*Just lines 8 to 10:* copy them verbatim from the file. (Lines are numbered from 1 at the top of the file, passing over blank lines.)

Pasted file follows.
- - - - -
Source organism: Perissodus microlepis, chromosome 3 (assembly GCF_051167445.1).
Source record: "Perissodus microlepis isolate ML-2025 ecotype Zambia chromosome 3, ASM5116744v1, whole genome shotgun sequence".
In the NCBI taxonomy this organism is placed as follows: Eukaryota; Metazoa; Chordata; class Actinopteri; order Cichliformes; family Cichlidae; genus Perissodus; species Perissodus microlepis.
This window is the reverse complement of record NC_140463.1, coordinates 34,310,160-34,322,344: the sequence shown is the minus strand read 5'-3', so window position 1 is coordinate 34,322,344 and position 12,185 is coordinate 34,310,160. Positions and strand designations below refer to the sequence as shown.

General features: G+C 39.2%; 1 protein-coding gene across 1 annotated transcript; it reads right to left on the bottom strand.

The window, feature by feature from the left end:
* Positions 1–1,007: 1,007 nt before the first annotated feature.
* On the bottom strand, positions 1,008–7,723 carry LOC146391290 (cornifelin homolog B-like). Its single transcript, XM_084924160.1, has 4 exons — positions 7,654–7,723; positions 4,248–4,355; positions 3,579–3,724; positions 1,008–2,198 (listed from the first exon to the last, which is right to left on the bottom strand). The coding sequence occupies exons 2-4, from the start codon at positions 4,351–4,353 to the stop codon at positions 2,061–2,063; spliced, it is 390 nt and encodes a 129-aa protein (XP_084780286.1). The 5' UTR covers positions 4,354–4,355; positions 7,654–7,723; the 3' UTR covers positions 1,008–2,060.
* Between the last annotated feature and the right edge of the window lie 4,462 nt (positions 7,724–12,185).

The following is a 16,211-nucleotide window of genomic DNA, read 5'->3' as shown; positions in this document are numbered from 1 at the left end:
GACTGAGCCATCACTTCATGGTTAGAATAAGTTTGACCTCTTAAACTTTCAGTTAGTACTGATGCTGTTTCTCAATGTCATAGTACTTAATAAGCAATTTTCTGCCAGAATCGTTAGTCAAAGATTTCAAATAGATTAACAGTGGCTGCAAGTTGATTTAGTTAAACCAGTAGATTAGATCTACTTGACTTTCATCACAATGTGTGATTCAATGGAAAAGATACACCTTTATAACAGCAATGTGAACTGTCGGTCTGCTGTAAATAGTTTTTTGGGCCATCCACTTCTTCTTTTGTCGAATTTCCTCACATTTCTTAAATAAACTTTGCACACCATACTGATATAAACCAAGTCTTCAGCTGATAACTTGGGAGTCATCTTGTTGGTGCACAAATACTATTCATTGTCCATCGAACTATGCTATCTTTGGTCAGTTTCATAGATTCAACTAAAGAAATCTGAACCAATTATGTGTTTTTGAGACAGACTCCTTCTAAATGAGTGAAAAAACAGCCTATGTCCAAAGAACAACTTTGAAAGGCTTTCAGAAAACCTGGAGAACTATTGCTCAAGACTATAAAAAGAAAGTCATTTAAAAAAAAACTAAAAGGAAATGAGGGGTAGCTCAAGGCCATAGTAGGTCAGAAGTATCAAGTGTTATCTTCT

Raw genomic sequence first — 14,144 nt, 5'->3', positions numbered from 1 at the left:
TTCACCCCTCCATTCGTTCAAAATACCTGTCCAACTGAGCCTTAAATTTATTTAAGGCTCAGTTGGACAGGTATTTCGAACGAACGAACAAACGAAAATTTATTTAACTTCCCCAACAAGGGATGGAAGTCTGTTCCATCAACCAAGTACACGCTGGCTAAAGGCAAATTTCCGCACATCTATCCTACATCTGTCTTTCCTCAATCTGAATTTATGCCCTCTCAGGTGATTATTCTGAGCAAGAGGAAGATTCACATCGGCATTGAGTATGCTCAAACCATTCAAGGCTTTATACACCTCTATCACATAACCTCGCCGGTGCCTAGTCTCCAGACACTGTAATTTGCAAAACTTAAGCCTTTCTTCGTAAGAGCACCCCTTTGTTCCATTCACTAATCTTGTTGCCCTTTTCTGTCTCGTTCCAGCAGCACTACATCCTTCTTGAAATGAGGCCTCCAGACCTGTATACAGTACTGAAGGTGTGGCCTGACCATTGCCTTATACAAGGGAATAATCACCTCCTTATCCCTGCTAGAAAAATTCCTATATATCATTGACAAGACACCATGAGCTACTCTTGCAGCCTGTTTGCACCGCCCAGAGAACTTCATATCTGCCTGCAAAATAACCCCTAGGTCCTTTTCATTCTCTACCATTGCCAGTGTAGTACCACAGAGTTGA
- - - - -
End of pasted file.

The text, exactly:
* On the bottom strand, positions 1,008–7,723 carry LOC146391290 (cornifelin homolog B-like). Its single transcript, XM_084924160.1, has 4 exons — positions 7,654–7,723; positions 4,248–4,355; positions 3,579–3,724; positions 1,008–2,198 (listed from the first exon to the last, which is right to left on the bottom strand). The coding sequence occupies exons 2-4, from the start codon at positions 4,351–4,353 to the stop codon at positions 2,061–2,063; spliced, it is 390 nt and encodes a 129-aa protein (XP_084780286.1). The 5' UTR covers positions 4,354–4,355; positions 7,654–7,723; the 3' UTR covers positions 1,008–2,060.
* Between the last annotated feature and the right edge of the window lie 4,462 nt (positions 7,724–12,185).

The following is a 16,211-nucleotide window of genomic DNA, read 5'->3' as shown; positions in this document are numbered from 1 at the left end: